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Regular version of the site

Article

Industry and Forests: alternative raw materials in the Soviet forestry industry from the mid-1950s to the 1960s

Environment and History. 2018. Vol. 24. No. 3. P. 323-347.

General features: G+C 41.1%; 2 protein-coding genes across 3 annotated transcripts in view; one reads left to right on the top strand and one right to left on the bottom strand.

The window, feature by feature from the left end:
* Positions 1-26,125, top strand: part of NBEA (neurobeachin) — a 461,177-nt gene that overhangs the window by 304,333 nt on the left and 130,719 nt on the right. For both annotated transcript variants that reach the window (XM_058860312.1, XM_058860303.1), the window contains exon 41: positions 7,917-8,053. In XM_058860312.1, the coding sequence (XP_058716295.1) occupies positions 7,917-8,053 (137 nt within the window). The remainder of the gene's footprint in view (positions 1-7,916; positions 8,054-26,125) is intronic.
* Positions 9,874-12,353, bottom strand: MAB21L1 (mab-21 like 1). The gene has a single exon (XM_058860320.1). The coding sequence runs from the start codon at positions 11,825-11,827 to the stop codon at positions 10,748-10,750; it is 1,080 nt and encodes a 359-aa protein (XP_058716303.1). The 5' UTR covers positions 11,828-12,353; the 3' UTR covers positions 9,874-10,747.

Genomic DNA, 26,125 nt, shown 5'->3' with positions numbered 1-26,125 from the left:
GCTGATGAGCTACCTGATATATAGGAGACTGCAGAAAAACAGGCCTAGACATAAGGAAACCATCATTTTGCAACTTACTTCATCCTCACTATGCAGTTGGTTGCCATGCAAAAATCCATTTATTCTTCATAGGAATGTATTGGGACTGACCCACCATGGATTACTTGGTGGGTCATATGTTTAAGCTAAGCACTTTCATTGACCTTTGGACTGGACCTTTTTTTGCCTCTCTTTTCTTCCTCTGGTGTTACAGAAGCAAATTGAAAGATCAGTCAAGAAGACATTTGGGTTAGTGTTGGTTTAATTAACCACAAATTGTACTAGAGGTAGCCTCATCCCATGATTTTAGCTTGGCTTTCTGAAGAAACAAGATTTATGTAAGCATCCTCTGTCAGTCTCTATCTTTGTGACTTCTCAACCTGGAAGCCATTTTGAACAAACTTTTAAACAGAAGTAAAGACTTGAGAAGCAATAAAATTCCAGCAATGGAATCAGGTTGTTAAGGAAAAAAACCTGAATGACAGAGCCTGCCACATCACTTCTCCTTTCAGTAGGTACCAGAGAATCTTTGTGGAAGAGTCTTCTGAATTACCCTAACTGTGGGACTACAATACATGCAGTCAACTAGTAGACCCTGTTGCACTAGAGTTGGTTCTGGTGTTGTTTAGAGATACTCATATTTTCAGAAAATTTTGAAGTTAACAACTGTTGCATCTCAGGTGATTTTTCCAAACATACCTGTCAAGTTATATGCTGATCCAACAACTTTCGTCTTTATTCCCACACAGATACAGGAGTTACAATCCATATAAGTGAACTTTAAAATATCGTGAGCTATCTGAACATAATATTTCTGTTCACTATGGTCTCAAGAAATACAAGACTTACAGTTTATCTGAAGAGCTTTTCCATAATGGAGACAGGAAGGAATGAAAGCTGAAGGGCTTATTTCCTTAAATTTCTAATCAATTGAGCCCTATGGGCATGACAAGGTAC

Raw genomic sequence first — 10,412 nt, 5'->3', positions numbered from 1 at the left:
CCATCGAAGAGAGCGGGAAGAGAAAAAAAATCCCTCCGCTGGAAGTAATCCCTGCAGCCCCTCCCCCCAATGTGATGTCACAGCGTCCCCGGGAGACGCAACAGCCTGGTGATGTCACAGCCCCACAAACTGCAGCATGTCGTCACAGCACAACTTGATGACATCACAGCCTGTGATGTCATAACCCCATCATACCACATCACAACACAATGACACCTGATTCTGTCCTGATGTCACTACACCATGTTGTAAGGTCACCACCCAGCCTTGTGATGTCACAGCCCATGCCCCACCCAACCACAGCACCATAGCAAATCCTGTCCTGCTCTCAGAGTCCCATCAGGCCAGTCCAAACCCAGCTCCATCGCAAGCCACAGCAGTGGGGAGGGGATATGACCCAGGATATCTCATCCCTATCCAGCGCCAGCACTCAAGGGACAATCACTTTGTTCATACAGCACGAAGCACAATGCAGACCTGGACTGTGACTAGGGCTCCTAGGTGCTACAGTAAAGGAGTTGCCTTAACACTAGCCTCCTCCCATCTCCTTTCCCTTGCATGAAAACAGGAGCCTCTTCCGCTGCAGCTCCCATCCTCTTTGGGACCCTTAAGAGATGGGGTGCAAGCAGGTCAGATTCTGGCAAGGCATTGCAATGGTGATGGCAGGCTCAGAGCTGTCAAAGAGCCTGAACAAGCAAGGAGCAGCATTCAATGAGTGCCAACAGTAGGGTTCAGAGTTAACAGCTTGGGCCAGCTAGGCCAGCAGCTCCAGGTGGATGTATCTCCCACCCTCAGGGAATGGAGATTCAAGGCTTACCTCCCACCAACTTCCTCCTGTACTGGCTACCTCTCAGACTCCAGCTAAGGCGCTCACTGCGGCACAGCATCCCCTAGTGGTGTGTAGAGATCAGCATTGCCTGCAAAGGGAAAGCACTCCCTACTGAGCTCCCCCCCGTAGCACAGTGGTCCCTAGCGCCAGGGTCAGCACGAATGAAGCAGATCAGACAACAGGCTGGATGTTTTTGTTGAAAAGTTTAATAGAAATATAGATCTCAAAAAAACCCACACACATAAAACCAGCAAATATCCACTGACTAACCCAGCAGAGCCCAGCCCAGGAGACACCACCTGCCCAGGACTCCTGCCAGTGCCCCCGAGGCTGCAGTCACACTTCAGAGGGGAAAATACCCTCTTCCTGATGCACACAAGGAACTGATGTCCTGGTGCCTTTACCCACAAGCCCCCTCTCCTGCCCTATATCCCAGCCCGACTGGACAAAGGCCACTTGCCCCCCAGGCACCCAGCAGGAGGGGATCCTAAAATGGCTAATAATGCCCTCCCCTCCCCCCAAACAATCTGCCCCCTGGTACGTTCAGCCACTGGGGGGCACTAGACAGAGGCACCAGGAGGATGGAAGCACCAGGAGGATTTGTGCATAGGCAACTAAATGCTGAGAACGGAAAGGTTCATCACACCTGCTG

The article examines the history of using wood and timber wastes and annual plants as well as in the Soviet Union from the 1950s to the1960s. In the middle of the twentieth century, century Soviet leadership, producers, and scientists expressed their anxiety about the lack of forests near pulp and paper plants, and started looking for alternative raw materials.  Modernization during the same period witnessed a number of initiatives to use different sources for pulp production, ranging from wood and timber wastes to reed and annual plants. It included attempts to develop low-waste and non-waste industrial technologies. In most cases, however, this search did not transform the supply of raw materials. Instead, most factories continued manufacturing pulp and pulp-based products using wood, and thus kept cutting and exploring undisturbed forests, in particular those in Siberia. In this article, I investigate the attempted use of alternative resources in industrial operations and examine why employing these materials, was not successful in the Soviet Union in the 1950s-1960s. I am interested in the organizational and technological aspects of how forestry developed and used resources in the Soviet Union. I illustrate how technologies circulated not only within the country, but also between the USSR and Western countries. The article contends that new practices did not change wasteful wood-use practices, in large part because the industry continued to contend with infrastructural and organizational obstacles while attempting to introduce alternative resources